Nearly 20 ambulances have arrived at Cairo's main morgue carrying the bodies of victims from the Russian plane crash pic.twitter.com/cjpfbhOd5o— Alex Ortiz (@azortiz) October 31, 2015
Egyptian Prime Minister Sherif Ismail visited the scene and spoke to investigators there.
He subsequently said it was impossible to determine the cause of the Russian plane crash until the black box was examined but that no "irregular" activities were believed to be behind it, according to a report from Reuters.
The pictures of the crash site were issued by media outlets as it emerged the authorities have found and obtained both black boxes from the passenger plane. The announcement of the discovery was made by the civil aviation minister told a news conference.
There are normally two black boxes on an aircraft, one for cockpit voice recordings and one for flight data. Egyptian authorities had earlier said they only found one.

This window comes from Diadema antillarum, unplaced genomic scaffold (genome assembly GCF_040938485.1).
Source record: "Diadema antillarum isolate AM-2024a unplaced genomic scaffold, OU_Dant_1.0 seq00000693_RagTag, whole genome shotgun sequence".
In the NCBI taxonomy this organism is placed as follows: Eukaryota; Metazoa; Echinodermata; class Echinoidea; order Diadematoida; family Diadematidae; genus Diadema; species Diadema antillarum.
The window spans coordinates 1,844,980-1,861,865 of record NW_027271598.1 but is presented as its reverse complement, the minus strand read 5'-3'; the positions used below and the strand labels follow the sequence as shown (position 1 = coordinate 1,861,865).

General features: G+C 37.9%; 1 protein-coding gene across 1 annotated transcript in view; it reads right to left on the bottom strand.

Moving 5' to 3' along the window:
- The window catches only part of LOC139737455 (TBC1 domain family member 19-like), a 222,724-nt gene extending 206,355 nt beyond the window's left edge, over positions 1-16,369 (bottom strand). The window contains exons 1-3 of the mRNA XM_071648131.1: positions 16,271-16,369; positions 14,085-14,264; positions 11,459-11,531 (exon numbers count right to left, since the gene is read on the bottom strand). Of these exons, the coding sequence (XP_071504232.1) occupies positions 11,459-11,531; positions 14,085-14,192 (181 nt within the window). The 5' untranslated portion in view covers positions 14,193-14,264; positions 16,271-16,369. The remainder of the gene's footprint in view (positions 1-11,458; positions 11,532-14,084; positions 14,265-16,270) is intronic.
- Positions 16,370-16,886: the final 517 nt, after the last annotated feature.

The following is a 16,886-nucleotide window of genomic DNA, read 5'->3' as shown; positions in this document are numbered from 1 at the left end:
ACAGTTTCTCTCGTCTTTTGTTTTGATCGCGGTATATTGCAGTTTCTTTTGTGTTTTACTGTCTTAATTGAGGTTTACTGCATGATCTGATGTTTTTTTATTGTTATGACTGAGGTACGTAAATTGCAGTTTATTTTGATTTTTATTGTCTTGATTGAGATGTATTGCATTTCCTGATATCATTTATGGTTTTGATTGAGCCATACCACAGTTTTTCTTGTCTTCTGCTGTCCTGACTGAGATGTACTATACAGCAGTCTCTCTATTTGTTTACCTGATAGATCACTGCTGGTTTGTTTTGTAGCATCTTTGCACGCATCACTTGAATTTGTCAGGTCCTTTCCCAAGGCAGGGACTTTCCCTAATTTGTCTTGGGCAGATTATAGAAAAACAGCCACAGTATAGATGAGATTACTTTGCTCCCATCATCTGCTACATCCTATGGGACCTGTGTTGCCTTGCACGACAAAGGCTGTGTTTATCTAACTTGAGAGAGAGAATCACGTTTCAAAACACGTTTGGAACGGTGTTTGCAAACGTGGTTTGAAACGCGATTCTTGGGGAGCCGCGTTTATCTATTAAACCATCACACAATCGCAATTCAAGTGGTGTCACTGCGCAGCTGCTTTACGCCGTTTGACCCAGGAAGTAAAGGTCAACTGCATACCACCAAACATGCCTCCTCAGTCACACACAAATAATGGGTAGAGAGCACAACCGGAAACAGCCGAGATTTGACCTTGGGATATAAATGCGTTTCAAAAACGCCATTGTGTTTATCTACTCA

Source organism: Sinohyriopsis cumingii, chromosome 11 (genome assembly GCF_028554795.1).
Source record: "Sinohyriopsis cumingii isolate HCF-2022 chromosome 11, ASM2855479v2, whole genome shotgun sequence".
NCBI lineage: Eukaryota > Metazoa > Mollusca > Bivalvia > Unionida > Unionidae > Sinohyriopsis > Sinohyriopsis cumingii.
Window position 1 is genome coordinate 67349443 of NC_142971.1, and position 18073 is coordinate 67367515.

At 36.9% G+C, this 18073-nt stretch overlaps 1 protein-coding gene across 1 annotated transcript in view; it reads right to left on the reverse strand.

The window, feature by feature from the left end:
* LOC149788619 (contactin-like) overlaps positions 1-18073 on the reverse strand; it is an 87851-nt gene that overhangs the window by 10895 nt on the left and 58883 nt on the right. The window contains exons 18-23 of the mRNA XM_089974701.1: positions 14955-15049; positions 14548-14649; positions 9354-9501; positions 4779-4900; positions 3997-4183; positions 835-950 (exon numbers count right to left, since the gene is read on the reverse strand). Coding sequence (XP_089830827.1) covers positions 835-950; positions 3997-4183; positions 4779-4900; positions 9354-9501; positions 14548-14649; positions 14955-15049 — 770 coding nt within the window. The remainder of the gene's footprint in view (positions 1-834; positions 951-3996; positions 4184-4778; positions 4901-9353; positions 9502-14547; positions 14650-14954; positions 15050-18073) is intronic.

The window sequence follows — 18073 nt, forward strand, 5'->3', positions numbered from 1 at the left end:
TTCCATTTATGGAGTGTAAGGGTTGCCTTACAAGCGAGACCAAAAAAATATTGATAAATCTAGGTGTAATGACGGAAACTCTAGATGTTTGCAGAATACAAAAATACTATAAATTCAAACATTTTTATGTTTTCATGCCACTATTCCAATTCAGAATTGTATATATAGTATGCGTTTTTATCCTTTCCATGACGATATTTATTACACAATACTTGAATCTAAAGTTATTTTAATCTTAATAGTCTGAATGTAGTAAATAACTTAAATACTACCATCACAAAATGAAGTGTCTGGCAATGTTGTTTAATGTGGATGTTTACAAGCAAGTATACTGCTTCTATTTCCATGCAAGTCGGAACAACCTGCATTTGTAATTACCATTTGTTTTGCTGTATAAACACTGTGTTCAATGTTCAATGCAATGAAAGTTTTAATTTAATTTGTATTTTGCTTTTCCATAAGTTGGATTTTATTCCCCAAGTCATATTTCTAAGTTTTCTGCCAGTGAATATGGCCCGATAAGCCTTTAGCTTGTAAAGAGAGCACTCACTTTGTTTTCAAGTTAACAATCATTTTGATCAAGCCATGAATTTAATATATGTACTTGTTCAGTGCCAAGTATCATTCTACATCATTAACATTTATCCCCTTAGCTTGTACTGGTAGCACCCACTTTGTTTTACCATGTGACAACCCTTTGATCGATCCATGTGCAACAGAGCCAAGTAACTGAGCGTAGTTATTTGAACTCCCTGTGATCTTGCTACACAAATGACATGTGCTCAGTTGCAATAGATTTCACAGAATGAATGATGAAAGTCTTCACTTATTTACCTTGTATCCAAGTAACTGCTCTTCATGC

Police deployed at Cairo's main morgue. The bodies of those killed in the Sinai plane crash are on their way here. pic.twitter.com/Z9P55l6Iir— Alex Ortiz (@azortiz) October 31, 2015
Earlier, Egyptian paramedics began the process of removing the remains of victims from the scene of a plane crash in the country's Sinai peninsula.
Workers were seen loading the remains of at least 15 people into a military aircraft at Kabret military base by the Suez Canal.
It's believed the remains will be transferred to the central morgue in Cairo where Egyptian security officials are standing guard.